/ / Novels, Someone Comes to Town, Someone Leaves Town

My third novel was “Someone Comes to Town, Someone Leaves Town,” a contemporary fantasy about wireless networking, revenge, and secrets. The book came out on July 1 from Tor, and as with my previous books, I’ve released it online simultaneous with the print release, under a Creative Commons license. What’s more, I’ve released it under a Creative Commons Developing Nations license, allowing for even more flexibility for residents of developing nations.

Fan translation into Slovakian (Pavol Hvizdos)

25 Responses to “Someone Comes to Town, Someone Leaves Town”

  1. Anonymous

    Hi Cory, it’s been a while since I came to your website, and I gotta say the new look is a killer :)
    Since your other books are among my favourite I’m looking forward to this one!

  2. Cory Doctorow

    There most certainly will be! July 1. Check back here, subscibe to the RSS, read Boing boing or join the mailing list — the notice will go out everywhere as soon as it is live.

  3. Haplo Peart


    I loved this one (Cost me a couple days time at work). I got hooked on your work with “Down and Out” whren I read it last year. This one was definately the best yet. Tempted to go rename my own AP’s now in tribute.

  4. Eyegor

    Hi Cory, Great book. Very different, but REALLY good.

    I’ve never read a another book like it.

    Great job!

  5. Lisa G.

    You kept me up ’till 2:30am with this book, damnit.
    I am losing sleep over you!
    Please write more.
    You’ve definitely joined my top author list.

  6. Alethea

    Simply a word or two of appreciation for (1) making your hard work publicly and freely accessible (2) clearly making your fan base very happy. I look forward to discovering your writing.

  7. Mikey B (not his real name)

    You’ve transformed and fascinated this non-reader, thank you Cory Doctorow for giving me something to read, I’ll never forget this book.

  8. Apollon Koutlides

    Hi, Cory

    It’s weird finding out about your literary work just now – being myself into the FOSS culture and all for a long time, and SciFi for even longer – but I guess it’s never too late for a good thing!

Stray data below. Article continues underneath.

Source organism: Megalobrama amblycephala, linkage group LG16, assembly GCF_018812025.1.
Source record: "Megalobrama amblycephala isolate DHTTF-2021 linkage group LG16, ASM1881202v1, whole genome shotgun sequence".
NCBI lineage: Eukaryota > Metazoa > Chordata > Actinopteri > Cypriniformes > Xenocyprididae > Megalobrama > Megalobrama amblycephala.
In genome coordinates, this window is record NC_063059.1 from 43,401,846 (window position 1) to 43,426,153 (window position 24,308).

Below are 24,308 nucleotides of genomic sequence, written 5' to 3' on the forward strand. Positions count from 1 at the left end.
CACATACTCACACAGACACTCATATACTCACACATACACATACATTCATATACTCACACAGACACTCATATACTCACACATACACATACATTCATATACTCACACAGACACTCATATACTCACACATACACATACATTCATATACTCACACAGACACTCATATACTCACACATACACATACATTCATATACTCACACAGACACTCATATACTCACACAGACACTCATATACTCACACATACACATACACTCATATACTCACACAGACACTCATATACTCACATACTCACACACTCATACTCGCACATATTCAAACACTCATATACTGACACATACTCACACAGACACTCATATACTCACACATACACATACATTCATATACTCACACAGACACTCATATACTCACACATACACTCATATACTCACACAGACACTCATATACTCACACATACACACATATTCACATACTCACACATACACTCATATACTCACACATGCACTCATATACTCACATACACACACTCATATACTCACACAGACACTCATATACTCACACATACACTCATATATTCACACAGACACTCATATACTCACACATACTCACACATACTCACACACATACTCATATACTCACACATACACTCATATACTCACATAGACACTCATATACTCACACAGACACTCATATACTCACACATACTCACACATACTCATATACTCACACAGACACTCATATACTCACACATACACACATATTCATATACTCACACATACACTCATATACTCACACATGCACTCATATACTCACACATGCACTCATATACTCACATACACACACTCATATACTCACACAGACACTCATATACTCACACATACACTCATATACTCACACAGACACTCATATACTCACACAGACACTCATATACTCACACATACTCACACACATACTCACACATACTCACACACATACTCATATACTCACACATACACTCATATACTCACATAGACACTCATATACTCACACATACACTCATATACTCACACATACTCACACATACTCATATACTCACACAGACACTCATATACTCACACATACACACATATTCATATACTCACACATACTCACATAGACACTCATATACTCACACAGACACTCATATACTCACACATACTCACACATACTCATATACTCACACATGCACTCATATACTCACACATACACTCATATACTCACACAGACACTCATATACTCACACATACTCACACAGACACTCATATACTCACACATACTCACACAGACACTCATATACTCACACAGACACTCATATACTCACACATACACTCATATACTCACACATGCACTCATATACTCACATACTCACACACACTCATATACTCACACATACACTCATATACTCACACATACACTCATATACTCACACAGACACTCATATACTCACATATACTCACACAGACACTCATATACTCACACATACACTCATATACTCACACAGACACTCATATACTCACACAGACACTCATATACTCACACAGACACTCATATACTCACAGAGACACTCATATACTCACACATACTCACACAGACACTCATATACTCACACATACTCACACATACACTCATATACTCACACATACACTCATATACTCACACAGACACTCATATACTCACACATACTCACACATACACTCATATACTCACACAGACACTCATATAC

I consider myself a “difficult” SciFi reader; I’m not sure I would classify this one as SciFi, but I consider it your best work by far. I already know it will take a third and fourth reading before I can dust the diamonds you’ve built in this one, and maybe I will even be persuaded that the WiFi mesh story isn’t as foreign as it seemed this first time.
    I’m looking forward to see more of your work! Thank you for pioneering and helping push this world to become what it should be.

  9. kathy

    I found this book while browsing the new science fiction at my local library. I was totally unprepared for how good and strange and fantastical it is. How do you describe this kind of story? I call it fantastical, but there’s probably a better term. Then I read “Down and Out…” which, although much different, was also really good. I look forward to more.

    I recommended it to my daughter and the next time we were in Toronto, she wasn’t happy til she found Goth kids and the video store. We also looked for boxes on the buildings but with no luck.

  10. Dale

    Man. I tried. I tried hard. I couldn’t get through this one. I quit when the brother split and the other brother was inside. I loved your other books, and the shorts in ‘Overclocked’ were superb. This one… I don’t know, it just wasn’t for me. It seems to me I read a precursor to this in ‘A Return to Pleasure Island’ in ‘A Place So Foreign and Eight More’. This seems to be more fantasy to me than SF, and I just can’t seem to get into fantasy. That said, you’re still one of my favorite authors, and the time I’ve spent reading your works is time well spent. Thanks!


  11. Collin

    I just read this, and i just wanted to say that it’s one of the best books I’ve ever read. Thanks!

  12. Doug

    Cory – I just saw your interview on The Standard. Have to say – was pleasantly surprised by your stance concerning censorship, by the fact that you’re a published writer and thirdly, that your books are published by TOR. I have *never* been disappointed by anything that TOR has published so am looking forward to reading some of your stuff. The premise for your new book looks pretty cool – can’t wait to read it. Cheers!

  13. Vincent

    This was a brilliant piece. Weird as snake shoes, but brilliant. Alan reminds me of Joe Magarac, the steelworker’s Paul Bunyan. Joe was born in a mountain and made of solid steel, and could scoop up molten steel in his hands and squeeze out girders. All he cared about was doing good work (and stuffed cabbage rolls), because good work is worth doing. All the work Alan puts into the old house and into the WiFi network has the same sort of ethic: good work is worth doing. Thanks for more great reading!

  14. Elisa

    i just finished this today and i’m a few chapters into down and out. it’s a bit odd to be going through your work backwards and it’s probably spoiled me because thus far i love someone comes to town far more than down and out. i cried when mimi escapes towards the end (hopefully that was vague enough to avoid spoiling others). mimi and her unique… asset… combined with the multiple references to chekov’s gun on the mantle attribution had me dying with suspense. i was going to be horribly disappointed if there wasn’t some movement about her feelings towards the whole of herself by the end of the novel and luckily enough, there was :)